How to Write a Winning Bid

How to write a winning bid

So, you have to respond to an RFP or other type of bid request? While it’s not always enjoyable, it’s easier when you have a solid, strong chance of being selected. Therefore, the key is ensuring you’re not just responding to RFPs but learning how to write a winning bid!

Almost anyone can respond to an RFP, but not everyone can respond with a bid that gets chosen as the winner.

What strategies should you follow to increase your chances of winning?

How to Write a Winning Bid: Read the RFP

Knowing how to write a winning bid begins with reading the RFP and its attachments very thoroughly. The reason is that you may encounter questions that don’t make sense or are repetitive of earlier questions.

Read the RFP – Again

Seriously, this is important. Analyze it and become familiar with every aspect of the RFP. Identify the person in your organization who is best-suited to respond to each question or section. Then, make sure your team has ample time to respond to each question with a thorough response. Follow all RFP instructions to the letter; if it asks for double-spaced type on 25 pages – do it.

Do Your Homework

If possible, use your professional and personal networks to learn all you can about the client. You’ll know better how to write a winning bid if you research the client’s history, successes, failures, leadership and decision-makers. Cater to the organization’s needs by learning more about them. After all, knowledge is power. The more you know about the client, the better positioned you are to respond to the RFP questions in a way that caters to the client’s needs. The more catered your bid, the greater the chance of winning!

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Ask Questions

Submit your questions to the client and read all answers that are distributed to all bidders. Pay attention to deadlines! Specifically, many clients have due dates to submit answers that are before the actual bid deadline. 

Gather The Writing Team

Identify people in your organization who can help write the winning bid and answer the RFP questions. Ensure they can commit to drafting, editing and finalizing. Don’t give a writing assignment to someone who’s leaving for a two (2)-week vacation in the middle of the writing process. Teams of five or more RFP writers write most bids. Make sure you select the people in your organization with the strongest writing skills and assign them to the sections of the RFP where they have the most knowledge. Make sure your team has a clear understanding of deadlines and can work together to help create the strongest bid possible.

How to Write a Winning Bid: Tell Your Story

There’s no point in learning how to write a winning bid if you can’t sell your company! So now, the hard work begins. Get ready to write!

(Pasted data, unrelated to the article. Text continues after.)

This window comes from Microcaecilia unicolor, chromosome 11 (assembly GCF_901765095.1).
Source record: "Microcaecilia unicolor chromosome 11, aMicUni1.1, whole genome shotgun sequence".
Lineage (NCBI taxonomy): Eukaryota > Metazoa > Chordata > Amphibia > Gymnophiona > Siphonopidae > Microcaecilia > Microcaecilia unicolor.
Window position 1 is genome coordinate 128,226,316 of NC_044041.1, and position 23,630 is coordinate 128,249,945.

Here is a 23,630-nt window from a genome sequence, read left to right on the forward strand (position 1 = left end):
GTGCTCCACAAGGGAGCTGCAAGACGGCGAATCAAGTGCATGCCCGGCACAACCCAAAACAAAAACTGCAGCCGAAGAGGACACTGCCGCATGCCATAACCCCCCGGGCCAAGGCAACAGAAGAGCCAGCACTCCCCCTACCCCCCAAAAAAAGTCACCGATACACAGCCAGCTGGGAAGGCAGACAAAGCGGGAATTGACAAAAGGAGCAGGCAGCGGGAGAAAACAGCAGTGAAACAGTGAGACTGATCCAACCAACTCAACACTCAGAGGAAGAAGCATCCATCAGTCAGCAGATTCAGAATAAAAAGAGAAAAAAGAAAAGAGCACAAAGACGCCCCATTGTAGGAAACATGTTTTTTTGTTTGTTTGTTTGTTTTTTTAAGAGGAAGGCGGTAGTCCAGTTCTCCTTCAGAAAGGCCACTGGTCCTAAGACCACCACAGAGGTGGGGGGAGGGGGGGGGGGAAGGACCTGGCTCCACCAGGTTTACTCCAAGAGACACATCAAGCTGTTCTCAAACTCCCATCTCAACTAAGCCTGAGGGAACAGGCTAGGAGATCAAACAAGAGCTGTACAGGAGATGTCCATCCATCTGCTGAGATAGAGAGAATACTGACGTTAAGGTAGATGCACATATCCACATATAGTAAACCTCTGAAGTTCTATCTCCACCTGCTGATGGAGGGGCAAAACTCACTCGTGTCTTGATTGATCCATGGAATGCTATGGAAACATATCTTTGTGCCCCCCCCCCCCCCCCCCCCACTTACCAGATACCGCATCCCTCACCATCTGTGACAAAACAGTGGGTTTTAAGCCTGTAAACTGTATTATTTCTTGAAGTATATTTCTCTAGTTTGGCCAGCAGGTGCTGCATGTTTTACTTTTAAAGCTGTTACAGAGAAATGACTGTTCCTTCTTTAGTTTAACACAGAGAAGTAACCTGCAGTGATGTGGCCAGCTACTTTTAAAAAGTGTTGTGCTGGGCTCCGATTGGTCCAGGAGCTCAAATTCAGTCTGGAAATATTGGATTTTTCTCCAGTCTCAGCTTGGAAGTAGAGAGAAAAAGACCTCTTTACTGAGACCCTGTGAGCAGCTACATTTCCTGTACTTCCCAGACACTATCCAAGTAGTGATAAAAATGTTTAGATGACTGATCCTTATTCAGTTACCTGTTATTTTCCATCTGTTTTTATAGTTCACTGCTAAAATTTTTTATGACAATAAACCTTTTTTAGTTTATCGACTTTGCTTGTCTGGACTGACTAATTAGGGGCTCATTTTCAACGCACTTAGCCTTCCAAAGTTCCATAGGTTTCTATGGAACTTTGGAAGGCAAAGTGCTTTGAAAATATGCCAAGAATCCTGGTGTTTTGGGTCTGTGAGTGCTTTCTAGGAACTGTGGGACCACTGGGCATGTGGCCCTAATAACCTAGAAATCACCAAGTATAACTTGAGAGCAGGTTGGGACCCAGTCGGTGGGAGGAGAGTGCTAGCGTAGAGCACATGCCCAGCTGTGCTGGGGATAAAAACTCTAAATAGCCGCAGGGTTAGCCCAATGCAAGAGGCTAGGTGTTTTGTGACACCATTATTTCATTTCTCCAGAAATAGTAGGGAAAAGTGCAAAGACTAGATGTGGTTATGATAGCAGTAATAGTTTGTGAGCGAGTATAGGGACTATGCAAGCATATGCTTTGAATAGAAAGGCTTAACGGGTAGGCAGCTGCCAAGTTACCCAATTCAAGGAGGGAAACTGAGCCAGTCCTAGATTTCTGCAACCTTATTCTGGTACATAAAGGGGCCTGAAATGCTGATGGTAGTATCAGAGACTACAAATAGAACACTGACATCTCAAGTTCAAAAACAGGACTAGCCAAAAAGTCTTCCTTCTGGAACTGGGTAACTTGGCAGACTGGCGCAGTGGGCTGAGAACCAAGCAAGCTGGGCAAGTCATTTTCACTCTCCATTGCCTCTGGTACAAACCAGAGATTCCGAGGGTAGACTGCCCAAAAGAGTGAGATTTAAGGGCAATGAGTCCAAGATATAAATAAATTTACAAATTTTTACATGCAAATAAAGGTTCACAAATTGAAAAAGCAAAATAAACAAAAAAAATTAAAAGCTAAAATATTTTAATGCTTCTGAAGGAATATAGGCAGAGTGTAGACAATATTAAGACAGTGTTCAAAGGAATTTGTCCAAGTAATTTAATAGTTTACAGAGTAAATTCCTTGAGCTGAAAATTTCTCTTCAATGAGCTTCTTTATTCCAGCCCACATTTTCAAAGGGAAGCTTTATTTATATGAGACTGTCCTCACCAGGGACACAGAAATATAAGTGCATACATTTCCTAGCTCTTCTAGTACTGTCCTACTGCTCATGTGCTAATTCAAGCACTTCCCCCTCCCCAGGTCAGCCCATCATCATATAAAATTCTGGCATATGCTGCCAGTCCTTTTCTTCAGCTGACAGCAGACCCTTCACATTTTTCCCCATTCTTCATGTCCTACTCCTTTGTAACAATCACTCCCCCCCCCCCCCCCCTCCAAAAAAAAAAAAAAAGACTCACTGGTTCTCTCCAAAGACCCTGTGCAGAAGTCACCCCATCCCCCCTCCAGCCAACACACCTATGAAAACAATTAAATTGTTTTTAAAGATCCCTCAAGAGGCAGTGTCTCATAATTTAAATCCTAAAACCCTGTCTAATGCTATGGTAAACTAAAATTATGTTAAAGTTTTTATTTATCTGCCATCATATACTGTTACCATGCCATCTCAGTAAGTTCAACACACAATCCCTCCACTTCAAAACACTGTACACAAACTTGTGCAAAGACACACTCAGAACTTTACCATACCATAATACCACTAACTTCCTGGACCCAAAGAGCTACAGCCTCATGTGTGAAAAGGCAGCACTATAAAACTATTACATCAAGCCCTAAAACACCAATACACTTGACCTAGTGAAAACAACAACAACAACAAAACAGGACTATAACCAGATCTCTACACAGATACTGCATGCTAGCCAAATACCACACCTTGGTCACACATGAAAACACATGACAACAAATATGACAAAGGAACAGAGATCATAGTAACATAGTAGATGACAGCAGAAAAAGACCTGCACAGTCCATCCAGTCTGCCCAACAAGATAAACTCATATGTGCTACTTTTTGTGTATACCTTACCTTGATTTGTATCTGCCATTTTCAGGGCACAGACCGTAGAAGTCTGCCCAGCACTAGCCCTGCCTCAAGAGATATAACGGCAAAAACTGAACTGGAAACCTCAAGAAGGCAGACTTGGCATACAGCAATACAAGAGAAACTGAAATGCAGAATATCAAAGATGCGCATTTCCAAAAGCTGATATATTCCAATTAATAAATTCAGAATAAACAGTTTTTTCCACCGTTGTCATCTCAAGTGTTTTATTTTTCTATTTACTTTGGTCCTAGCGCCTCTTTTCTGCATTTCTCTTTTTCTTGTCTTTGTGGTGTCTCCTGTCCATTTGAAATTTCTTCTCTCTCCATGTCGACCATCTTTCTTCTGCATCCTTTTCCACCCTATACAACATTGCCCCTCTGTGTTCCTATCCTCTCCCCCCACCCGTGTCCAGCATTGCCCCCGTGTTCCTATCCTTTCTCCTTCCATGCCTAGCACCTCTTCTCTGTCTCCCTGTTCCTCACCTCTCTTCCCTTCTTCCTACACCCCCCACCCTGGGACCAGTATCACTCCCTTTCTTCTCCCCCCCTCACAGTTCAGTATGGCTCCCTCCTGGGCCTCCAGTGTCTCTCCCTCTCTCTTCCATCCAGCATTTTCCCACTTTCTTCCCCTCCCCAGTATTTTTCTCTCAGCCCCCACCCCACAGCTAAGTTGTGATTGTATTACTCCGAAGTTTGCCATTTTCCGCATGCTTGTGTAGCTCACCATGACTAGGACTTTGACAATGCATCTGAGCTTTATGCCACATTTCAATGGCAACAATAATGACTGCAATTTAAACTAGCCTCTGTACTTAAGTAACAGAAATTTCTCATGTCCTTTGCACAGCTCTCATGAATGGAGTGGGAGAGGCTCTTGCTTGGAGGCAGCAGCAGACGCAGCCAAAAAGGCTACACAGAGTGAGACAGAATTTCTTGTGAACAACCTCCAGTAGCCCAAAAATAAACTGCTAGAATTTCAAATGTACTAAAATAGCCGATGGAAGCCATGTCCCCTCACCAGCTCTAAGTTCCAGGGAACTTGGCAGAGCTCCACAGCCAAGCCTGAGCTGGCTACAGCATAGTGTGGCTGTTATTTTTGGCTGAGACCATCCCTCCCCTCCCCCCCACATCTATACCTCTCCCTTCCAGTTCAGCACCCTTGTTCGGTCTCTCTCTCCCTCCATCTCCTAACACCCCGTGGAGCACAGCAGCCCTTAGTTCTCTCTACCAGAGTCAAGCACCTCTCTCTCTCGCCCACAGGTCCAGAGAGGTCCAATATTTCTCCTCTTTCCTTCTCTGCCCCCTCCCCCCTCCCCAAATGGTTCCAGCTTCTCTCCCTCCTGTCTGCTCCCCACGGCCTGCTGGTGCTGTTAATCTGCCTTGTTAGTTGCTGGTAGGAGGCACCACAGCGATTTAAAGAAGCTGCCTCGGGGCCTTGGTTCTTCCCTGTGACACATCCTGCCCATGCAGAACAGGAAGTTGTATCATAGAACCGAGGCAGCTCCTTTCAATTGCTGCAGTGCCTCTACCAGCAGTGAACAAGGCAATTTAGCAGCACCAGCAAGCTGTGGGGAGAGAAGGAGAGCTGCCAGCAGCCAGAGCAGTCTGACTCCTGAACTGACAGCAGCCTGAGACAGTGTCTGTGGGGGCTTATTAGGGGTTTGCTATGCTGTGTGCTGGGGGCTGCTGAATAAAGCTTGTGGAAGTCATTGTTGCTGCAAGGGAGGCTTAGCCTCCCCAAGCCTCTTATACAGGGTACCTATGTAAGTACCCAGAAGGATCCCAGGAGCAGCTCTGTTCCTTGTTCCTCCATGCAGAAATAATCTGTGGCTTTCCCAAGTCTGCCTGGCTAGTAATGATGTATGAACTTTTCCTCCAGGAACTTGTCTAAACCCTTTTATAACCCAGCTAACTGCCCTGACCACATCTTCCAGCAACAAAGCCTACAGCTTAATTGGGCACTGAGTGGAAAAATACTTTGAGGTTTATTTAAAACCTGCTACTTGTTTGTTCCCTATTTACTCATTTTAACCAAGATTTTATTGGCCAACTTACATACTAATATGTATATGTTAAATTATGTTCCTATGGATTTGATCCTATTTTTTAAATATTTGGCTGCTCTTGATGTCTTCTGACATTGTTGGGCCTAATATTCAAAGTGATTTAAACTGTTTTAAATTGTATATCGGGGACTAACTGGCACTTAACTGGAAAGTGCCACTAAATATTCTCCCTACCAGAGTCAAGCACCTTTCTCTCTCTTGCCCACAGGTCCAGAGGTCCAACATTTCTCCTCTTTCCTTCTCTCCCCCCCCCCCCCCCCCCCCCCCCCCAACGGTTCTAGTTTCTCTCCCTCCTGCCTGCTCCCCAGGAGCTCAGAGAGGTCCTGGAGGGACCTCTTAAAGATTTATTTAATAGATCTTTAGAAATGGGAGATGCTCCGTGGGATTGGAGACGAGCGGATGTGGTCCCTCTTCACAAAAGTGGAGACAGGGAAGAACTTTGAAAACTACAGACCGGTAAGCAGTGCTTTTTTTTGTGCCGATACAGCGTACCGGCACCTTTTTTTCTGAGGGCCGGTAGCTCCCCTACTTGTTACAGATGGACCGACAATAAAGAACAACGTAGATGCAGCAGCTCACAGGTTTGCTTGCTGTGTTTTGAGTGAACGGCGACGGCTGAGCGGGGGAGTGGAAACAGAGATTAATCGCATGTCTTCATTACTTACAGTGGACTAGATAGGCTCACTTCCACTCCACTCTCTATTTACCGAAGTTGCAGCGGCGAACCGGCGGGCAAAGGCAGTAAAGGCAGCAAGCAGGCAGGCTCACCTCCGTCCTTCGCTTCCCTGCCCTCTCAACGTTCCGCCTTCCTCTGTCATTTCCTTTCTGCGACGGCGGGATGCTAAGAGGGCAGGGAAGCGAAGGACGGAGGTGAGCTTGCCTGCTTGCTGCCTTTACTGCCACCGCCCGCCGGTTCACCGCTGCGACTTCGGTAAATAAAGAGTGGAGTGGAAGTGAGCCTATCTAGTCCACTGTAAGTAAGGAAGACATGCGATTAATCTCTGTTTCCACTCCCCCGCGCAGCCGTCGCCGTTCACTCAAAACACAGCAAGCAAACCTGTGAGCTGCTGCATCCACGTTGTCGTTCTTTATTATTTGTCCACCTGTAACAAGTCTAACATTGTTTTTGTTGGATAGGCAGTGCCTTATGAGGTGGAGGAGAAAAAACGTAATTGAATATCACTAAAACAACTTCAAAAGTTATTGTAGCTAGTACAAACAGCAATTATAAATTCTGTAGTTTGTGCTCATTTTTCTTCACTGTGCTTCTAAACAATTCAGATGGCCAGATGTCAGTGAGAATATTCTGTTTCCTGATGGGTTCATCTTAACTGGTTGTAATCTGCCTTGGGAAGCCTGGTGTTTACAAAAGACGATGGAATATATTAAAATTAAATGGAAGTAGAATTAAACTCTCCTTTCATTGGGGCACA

• Kick off the writing process with a session in which you identify discriminators and “themes” that set you apart from your competitors.
  • Next, describe your organization’s experience and explain ‘where we’ve done this before’ by backing it up with evidence.
  • Use quotes or testimonials from happy clients and statistics that, for example, show how you contributed to saving your client money or doubled the number of unique visitors to their website.
  • Then, illustrate the relevance of a project you’ve completed to the client’s upcoming project.
  • Finally, include resumes of the personnel your organization would assign to the project and highlight their accomplishments and skill sets that would benefit the client.

Check Your Writing

Schedule a checkpoint to review the written content and identify the gaps. If you find several gaps, such as questions nobody can answer, this is likely a red flag and a warning. Hit the pause button. In this instance, ask your supervisor to evaluate whether writing the bid is still a good use of resources.

Proof And Format The Bid

Find a “fresh set of eyes” in the office to read the bid. Find a co-worker who is a talented editor or can format the bid professionally. Also, ensure that your contracts manager or an attorney reviews all forms, terms, conditions and legal clauses in the RFP.

Submit Your Bid

Some clients evaluate bids slowly. Be patient! If you aren’t selected for the work, you should receive a notification within a few weeks. Consider asking the client for a “debrief” to learn how to write a winning proposal. A debrief provides valuable information highlighting areas where your bid might have fallen short. Even if you don’t win a specific bid, you can use information from the debrief to improve your bid writing and responses to ensure future bids will be winning bids. While winning a bid isn’t a simple process, it’s important not to get discouraged. So, keep bidding. Eventually, you’ll get the win!

At The Bid Lab, we work with clients who don’t have the time, resources, or experience to manage, write and build their bids. If your organization faces a similar challenge – call us. We’re experts on both sides of the equation: how to write an RFP and how to write a winning bid. We even built Bid Banana, our user-friendly RFP search engine. So, bids and RFPs are our business – all day, every day. Reach out to us for a free consultation by calling 1-844-4BIDLAB or emailing